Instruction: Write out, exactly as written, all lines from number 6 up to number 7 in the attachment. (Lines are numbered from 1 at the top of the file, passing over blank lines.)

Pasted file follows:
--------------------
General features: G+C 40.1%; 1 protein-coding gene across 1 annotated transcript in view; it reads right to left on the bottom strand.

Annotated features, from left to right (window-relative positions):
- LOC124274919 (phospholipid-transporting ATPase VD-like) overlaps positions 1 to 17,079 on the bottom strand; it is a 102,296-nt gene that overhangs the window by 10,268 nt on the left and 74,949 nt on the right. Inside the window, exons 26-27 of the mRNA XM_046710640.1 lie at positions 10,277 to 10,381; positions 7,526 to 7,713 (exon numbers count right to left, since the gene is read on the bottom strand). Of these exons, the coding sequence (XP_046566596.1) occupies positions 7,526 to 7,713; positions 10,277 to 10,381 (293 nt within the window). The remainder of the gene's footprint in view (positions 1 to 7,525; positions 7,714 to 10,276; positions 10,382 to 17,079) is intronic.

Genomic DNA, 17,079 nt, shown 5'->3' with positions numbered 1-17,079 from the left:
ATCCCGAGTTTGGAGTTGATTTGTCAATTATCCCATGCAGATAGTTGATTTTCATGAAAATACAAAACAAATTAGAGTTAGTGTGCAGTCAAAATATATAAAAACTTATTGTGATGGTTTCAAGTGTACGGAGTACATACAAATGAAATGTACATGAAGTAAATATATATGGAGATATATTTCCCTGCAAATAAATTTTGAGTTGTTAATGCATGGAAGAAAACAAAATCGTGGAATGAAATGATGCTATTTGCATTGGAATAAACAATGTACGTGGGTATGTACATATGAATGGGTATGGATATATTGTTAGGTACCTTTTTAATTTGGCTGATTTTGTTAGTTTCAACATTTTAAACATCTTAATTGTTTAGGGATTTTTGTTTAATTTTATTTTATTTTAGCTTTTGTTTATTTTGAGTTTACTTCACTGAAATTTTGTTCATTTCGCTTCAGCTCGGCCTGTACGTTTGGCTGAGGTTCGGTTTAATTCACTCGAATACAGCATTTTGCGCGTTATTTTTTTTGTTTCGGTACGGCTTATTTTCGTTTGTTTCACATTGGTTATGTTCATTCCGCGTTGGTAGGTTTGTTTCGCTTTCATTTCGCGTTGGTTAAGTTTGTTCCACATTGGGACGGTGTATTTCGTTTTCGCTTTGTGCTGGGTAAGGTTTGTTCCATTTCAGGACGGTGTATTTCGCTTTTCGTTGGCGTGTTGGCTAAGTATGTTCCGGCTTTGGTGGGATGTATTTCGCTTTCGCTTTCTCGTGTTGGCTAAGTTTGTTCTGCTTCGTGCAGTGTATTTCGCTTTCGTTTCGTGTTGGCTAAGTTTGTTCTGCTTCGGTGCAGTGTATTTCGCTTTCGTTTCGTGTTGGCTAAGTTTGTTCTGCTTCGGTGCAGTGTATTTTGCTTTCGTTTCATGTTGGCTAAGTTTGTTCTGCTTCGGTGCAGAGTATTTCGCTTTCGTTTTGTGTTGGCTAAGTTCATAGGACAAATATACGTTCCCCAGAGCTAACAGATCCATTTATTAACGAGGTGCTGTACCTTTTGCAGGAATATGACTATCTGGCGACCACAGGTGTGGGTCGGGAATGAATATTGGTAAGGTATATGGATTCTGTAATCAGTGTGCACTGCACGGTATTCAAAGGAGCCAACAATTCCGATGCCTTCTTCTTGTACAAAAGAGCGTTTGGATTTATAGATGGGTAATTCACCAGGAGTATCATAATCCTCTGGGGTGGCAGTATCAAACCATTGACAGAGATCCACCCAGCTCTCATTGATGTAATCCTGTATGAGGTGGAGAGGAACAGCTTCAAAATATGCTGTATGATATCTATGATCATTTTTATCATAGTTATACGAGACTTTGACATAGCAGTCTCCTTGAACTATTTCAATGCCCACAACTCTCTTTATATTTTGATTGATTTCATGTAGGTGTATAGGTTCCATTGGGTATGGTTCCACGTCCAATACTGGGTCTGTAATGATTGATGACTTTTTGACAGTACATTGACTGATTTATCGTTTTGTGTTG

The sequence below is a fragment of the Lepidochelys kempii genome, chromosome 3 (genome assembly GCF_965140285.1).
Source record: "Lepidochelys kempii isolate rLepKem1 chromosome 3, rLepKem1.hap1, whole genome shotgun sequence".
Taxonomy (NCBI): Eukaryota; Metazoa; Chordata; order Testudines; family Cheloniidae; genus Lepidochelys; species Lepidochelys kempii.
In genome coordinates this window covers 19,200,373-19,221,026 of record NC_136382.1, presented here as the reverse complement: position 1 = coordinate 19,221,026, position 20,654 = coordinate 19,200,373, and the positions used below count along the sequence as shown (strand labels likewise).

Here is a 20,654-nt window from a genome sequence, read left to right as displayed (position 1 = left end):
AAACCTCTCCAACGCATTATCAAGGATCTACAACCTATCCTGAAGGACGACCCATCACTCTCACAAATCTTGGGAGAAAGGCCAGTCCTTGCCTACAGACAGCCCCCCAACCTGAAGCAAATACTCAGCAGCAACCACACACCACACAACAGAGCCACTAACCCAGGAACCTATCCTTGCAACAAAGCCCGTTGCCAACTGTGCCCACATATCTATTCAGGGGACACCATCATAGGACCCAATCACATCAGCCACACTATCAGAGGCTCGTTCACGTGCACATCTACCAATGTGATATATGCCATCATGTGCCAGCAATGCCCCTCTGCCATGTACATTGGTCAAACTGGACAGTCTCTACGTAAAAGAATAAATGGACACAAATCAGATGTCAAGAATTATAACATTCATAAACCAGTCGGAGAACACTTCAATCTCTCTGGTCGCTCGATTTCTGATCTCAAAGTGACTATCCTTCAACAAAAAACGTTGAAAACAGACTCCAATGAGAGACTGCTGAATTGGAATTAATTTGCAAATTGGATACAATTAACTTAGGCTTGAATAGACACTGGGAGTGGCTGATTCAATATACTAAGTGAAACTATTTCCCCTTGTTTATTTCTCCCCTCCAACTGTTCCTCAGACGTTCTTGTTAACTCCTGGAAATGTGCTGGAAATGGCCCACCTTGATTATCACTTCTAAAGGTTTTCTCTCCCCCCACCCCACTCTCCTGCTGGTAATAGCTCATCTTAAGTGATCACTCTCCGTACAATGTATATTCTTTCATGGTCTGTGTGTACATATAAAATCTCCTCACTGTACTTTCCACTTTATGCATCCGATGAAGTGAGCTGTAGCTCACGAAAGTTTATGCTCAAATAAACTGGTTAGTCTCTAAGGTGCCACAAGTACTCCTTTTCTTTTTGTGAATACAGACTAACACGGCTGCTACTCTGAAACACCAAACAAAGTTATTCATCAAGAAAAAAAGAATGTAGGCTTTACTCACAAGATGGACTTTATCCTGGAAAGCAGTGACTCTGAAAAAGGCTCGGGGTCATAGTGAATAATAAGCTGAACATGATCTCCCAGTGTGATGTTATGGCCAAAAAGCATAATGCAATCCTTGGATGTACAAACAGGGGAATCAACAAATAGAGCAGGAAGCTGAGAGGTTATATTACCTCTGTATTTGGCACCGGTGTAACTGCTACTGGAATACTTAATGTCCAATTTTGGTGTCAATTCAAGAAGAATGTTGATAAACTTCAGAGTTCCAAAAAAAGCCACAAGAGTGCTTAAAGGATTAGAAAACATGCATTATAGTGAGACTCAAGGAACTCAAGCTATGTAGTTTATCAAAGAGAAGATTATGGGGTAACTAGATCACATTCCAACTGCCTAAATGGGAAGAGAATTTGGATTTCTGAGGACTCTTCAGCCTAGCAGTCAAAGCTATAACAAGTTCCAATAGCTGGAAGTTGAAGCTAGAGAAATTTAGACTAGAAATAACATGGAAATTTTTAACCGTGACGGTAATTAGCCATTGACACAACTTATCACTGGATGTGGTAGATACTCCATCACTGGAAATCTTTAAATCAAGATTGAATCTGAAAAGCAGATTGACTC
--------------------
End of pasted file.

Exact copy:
The sequence below is a fragment of the Lepidochelys kempii genome, chromosome 3 (genome assembly GCF_965140285.1).
Source record: "Lepidochelys kempii isolate rLepKem1 chromosome 3, rLepKem1.hap1, whole genome shotgun sequence".